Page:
The Toxic Substances Control Act (TSCA), which Congress passed in September of 1976, was supposed to give Environmental Protection Agency (EPA) the authority to identify and regulate dangerous chemicals. The law was also supposed to require chemical companies to give Americans the information needed to assess the safety of their products.
The "grandfather" problem
Unfortunately, TSCA "grandfathered in" some 62,000 chemicals in use at the time it was enacted—that is, chemical companies could keep selling them without safety testing. Today, most chemicals on the market are among those original 62,000 and have never been tested.
The "unreasonable risk" problem
TSCA contained another fatal flaw. To regulate a chemical, the law places the burden of proving a chemical is causing harm on EPA, rather than requiring chemical producers to prove their chemicals are safe. In addition, the law requires that EPA prove a chemical presents an "unreasonable risk."
In practice, this standard has been impossible for EPA to meet. The only chemicals banned under TSCA are PCBs (polychlorinated biphenyls), which were widely used in transformers and electrical equipment and that happened only because the ban was written by Congress into the original law.
EPA couldn't even ban asbestos, a known and deadly carcinogen.Tweet This In 1991, a federal Court of Appeals threw out EPA's regulation banning asbestos because, the court said, the agency had failed to show that asbestos posed an unreasonable risk. In the wake of this precedent, EPA never tried to ban a chemical under TSCA again.
The secrecy problem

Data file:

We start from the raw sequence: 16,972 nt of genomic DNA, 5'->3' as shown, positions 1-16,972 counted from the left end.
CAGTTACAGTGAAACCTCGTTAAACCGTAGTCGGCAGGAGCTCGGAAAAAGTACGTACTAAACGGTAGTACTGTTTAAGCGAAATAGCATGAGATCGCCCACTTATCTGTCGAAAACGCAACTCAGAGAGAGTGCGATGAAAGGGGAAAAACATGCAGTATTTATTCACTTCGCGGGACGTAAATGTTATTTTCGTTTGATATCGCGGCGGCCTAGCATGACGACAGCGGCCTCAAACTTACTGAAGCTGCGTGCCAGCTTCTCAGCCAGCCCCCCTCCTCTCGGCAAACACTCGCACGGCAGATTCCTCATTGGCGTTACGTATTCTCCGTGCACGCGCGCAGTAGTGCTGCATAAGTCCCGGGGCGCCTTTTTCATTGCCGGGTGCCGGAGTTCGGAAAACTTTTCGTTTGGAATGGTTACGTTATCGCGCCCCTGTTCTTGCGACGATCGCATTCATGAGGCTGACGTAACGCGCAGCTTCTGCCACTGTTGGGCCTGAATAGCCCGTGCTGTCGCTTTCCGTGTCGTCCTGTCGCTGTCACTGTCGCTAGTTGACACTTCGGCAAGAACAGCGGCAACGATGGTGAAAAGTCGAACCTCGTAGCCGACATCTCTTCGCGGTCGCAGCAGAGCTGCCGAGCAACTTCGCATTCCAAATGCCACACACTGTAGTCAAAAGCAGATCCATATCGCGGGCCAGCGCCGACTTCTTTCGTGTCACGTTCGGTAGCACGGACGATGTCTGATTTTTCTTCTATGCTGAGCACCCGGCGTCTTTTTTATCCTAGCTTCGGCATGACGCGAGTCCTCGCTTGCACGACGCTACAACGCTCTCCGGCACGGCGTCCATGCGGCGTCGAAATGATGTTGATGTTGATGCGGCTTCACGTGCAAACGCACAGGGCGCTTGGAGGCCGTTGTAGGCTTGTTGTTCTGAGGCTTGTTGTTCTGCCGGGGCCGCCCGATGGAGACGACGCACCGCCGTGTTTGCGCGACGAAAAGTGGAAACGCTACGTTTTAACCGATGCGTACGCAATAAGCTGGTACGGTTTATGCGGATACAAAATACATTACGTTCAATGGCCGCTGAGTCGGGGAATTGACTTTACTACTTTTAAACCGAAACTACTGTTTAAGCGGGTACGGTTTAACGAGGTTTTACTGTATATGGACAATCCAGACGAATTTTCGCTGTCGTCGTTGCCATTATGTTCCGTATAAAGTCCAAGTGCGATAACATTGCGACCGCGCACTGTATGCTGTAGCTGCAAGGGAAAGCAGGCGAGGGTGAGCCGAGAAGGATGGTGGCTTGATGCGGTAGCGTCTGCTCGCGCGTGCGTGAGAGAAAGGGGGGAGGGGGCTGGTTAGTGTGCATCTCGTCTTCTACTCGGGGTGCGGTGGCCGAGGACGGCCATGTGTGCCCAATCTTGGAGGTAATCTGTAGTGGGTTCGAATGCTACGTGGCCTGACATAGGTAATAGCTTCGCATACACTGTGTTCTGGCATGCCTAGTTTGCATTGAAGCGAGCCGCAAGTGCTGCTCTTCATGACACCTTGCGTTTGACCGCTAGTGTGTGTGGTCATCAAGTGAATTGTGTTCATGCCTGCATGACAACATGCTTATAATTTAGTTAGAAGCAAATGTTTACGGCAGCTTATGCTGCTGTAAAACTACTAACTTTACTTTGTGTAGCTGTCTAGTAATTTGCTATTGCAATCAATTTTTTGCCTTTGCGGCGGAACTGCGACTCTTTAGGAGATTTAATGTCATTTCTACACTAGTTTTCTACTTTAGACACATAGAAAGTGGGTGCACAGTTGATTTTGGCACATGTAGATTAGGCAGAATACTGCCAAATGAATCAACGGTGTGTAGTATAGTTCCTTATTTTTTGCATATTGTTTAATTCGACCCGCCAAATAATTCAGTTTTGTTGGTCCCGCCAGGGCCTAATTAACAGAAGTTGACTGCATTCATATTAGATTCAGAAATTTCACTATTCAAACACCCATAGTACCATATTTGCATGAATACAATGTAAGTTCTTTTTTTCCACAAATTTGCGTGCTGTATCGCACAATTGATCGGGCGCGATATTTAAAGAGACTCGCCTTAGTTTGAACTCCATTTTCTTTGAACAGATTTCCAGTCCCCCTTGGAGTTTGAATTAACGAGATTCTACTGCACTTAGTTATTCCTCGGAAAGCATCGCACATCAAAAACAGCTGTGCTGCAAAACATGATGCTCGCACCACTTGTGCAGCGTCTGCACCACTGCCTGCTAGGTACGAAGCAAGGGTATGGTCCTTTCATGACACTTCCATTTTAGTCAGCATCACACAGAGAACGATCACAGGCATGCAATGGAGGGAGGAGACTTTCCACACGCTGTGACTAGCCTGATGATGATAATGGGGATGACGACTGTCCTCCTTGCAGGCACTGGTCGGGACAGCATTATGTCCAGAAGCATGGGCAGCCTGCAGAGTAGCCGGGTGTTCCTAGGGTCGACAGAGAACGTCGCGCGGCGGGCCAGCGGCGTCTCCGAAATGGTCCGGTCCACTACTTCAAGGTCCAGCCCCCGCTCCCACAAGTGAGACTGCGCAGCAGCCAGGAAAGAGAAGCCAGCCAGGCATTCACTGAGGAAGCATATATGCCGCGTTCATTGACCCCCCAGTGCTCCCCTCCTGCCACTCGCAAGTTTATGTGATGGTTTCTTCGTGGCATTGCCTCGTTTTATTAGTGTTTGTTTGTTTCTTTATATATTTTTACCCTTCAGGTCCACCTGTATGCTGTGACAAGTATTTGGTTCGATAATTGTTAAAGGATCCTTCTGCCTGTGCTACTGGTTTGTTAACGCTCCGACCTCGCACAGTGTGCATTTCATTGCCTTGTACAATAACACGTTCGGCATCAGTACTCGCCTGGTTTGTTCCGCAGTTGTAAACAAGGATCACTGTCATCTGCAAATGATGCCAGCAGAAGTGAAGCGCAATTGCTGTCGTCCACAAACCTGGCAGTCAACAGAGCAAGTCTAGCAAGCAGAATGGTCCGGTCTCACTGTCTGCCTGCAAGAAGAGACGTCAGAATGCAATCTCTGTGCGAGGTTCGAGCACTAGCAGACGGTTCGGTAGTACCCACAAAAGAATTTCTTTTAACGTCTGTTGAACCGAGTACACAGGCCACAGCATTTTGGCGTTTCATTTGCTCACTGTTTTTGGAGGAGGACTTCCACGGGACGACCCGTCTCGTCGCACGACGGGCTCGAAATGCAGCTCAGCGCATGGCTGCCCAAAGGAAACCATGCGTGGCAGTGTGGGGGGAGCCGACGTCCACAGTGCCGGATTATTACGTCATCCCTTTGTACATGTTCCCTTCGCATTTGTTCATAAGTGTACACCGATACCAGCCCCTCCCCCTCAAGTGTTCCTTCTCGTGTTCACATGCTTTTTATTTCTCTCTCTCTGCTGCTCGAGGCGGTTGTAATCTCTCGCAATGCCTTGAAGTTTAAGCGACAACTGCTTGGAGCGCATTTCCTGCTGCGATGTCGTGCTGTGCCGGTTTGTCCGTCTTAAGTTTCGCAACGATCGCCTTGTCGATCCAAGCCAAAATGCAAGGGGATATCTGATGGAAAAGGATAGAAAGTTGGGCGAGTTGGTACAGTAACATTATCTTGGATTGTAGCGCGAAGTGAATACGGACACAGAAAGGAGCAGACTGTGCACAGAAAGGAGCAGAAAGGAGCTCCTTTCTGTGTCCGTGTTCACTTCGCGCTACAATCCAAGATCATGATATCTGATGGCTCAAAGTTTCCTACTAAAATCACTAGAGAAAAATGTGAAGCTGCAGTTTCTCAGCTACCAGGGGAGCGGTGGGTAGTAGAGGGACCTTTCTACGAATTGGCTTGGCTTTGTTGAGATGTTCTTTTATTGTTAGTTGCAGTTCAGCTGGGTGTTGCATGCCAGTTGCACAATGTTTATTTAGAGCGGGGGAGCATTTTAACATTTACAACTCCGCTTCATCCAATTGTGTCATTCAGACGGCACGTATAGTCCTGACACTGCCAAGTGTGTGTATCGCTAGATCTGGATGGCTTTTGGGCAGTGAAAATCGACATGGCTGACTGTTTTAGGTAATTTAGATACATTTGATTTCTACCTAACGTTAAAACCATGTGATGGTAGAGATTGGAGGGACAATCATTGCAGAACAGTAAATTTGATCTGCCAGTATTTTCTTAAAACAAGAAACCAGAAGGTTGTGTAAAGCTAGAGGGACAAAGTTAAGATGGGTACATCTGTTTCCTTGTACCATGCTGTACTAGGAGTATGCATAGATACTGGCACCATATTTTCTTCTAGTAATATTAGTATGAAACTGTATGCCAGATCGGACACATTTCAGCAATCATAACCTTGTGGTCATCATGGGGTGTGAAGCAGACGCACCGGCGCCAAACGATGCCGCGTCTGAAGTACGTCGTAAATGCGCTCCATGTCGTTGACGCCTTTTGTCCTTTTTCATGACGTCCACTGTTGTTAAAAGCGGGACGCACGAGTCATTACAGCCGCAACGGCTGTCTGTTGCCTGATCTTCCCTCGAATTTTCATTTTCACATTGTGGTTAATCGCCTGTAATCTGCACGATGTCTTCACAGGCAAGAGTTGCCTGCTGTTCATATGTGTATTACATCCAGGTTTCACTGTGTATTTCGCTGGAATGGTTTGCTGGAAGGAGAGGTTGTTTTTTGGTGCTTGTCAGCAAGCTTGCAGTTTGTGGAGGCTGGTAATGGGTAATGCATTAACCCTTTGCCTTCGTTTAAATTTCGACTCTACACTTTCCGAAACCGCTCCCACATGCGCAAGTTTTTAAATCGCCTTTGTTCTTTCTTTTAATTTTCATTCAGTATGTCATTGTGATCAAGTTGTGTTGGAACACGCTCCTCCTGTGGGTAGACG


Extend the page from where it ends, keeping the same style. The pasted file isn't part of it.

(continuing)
Under TSCA, chemical companies can label as trade secrets virtually any of the information they submit to EPA about their products. And EPA, the law states, may not share information claimed as secret with the public, with state or local governments, or with the governments of other countries.
The chemical industry is highly competitive, and some protection for research and trade secrets is reasonable. But the chemical industry has exploited this loophole to claim that information about 95% of their new chemicals should be secret. They make the same claim even about many chemicals for which they are required to submit health and safety data.
EPA can challenge these claims. But TSCA says they must be contested on a case-by-case basis, and the agency simply hasn't the resources to examine more than a tiny percentage of the thousands of claims made each year.
The result? The identities of almost 20% of the tens of thousands of chemicals in commercial use in the United States—from flame retardants to laundry detergent additives—are kept secret from consumers, scientists and government regulators. And even health and safety information, which under TSCA is supposed to be ineligible for trade secret protection, is routinely claimed by companies to be confidential, rendering the information inaccessible to the public.